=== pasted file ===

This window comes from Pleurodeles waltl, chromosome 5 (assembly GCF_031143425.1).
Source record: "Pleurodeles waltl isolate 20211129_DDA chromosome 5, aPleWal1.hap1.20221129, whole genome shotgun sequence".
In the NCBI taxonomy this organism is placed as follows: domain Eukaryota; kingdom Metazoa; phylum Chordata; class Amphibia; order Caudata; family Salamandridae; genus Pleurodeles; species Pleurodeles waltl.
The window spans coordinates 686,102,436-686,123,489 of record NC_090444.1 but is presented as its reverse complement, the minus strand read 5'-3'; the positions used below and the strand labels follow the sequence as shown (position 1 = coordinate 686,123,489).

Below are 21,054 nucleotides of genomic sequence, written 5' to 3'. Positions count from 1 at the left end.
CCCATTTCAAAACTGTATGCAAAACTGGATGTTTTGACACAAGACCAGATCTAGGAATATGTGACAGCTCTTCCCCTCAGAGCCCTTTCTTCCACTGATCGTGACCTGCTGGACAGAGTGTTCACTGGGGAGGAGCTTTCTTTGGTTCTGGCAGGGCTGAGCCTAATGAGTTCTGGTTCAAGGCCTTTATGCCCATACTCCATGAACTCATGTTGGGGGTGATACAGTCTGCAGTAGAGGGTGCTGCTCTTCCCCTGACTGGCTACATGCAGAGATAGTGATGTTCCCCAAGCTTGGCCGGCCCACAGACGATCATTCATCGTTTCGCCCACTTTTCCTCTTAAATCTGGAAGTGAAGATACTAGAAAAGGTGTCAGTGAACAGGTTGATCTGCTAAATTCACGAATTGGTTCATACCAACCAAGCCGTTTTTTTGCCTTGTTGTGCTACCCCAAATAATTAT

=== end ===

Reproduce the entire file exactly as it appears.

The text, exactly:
This window comes from Pleurodeles waltl, chromosome 5 (assembly GCF_031143425.1).
Source record: "Pleurodeles waltl isolate 20211129_DDA chromosome 5, aPleWal1.hap1.20221129, whole genome shotgun sequence".
In the NCBI taxonomy this organism is placed as follows: domain Eukaryota; kingdom Metazoa; phylum Chordata; class Amphibia; order Caudata; family Salamandridae; genus Pleurodeles; species Pleurodeles waltl.
The window spans coordinates 686,102,436-686,123,489 of record NC_090444.1 but is presented as its reverse complement, the minus strand read 5'-3'; the positions used below and the strand labels follow the sequence as shown (position 1 = coordinate 686,123,489).

Below are 21,054 nucleotides of genomic sequence, written 5' to 3'. Positions count from 1 at the left end.
CCCATTTCAAAACTGTATGCAAAACTGGATGTTTTGACACAAGACCAGATCTAGGAATATGTGACAGCTCTTCCCCTCAGAGCCCTTTCTTCCACTGATCGTGACCTGCTGGACAGAGTGTTCACTGGGGAGGAGCTTTCTTTGGTTCTGGCAGGGCTGAGCCTAATGAGTTCTGGTTCAAGGCCTTTATGCCCATACTCCATGAACTCATGTTGGGGGTGATACAGTCTGCAGTAGAGGGTGCTGCTCTTCCCCTGACTGGCTACATGCAGAGATAGTGATGTTCCCCAAGCTTGGCCGGCCCACAGACGATCATTCATCGTTTCGCCCACTTTTCCTCTTAAATCTGGAAGTGAAGATACTAGAAAAGGTGTCAGTGAACAGGTTGATCTGCTAAATTCACGAATTGGTTCATACCAACCAAGCCGTTTTTTTGCCTTGTTGTGCTACCCCAAATAATTAT